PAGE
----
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Spelling and pronunciation

Mind that apostrophe.
brightncheerful
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Spelling and pronunciation

#238586

Postby brightncheerful » July 23rd, 2019, 8:40 am

Interesting article about the history of the subject:

https://www.etymonline.com/columns/post/etymology-and-spelling

marronier
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Re: Spelling and pronunciation

#238862

Postby marronier » July 24th, 2019, 10:11 am

Misspelling , mispronunciation and redefining meanings are responsible for the modern vernacular moving away from English , so that the inaccurate is accepted as correct.

3 examples;-

1. Henge. Now pronounced with a hard "g" ( as in germ ) to refer to a stone circle,its original pronunciation was with a soft "g" ( as in garment ; garden ) , was Old Englisn for "hang" from the original comment that it appeared that the stones hang from the sky. The wrong meaning is now universal.


2. Ski. Originally a Scandinavian onomatopeia ( schee ) to represent the sound that blades make travelling across snow now refers to the blades themselves.

3. William Rufus. A corruption of his French epithet " Guillaume Rugueux " ( William the Rough/Coarse )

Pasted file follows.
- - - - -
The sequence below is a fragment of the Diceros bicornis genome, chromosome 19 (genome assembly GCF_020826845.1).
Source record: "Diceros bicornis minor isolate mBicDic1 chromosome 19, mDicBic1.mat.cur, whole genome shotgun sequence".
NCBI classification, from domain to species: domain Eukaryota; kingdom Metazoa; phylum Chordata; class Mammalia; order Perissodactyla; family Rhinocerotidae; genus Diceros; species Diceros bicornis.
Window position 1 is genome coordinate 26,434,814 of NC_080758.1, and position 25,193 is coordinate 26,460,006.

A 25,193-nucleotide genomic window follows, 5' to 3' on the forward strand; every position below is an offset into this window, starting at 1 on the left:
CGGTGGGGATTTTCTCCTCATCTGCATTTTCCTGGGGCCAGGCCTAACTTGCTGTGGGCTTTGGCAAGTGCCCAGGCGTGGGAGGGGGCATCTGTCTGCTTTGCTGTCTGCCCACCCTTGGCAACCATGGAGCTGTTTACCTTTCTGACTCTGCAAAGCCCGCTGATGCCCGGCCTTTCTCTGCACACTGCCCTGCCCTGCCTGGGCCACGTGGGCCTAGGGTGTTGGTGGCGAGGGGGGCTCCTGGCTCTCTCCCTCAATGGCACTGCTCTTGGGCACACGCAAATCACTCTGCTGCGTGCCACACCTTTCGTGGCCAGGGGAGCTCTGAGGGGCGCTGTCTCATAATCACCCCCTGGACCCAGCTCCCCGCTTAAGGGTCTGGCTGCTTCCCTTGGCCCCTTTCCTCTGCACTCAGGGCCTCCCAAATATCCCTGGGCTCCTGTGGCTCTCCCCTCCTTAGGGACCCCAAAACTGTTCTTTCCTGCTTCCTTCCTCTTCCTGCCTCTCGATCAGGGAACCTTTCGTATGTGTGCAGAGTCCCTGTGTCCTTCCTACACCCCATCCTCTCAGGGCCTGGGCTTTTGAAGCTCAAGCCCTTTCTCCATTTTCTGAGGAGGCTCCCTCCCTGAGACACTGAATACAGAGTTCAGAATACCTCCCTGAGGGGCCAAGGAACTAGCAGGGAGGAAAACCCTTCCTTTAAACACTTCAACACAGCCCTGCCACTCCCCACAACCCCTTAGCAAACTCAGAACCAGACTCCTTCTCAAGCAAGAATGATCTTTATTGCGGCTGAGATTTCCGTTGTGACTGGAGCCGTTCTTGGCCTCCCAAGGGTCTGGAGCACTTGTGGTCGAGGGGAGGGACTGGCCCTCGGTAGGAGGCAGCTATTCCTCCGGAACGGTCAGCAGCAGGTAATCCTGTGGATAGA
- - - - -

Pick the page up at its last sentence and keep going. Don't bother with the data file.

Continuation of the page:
Finally ,mention the Black Box and everyone knows to what you refer.

bungeejumper
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Re: Spelling and pronunciation

#238944

Postby bungeejumper » July 24th, 2019, 2:20 pm

marronier wrote:1. Henge. Now pronounced with a hard "g" ( as in germ ) to refer to a stone circle,its original pronunciation was with a soft "g" ( as in garment ; garden ).

Did you perchance get that hard/soft stuff upside down? And isn't the softness of the g in henge simply a forced result of the e that follows it?

Remind me to bore you sometime with the story of the second sound shift, which meant that everywhere from central Germany downward shifted all the vowels and a whole lot of consonants, but left the proto-English and the proto-Dutch (such as they were) speaking the old language in the way that everybody else used to, whereas the proto-Germans themselves had moved on to a totally new pronunciation. And to this day, nobody really knows why they did it, unless it was something to do with trade. It must have sounded as if everybody had adopted the German equivalent of estuary English, or maybe Geordie.

My old linguistics lecturer could go on and on about how cow and beef are derived from the same root word and have simply evolved differently. But forgetfulness has been kind, so I'll spare you that one. ;)

BJ

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Re: Spelling and pronunciation

#238960

Postby UncleEbenezer » July 24th, 2019, 3:18 pm

I never wot dun studied linguisticals ...

But I do speak Swedish, and indeed learned to ski as a child in Sweden. I may not remember much from all that time back, but I do remember they spell "ski" the same way we do. The pronunciation is different, but that's generic: it applies equally to other "sk" words. I also remember that the word applies to the blades (skidor - the second part indicates the plurality of a pair of them in a language where the definite article takes the form of a suffix to the noun). Just another word that has usages both as noun and verb.


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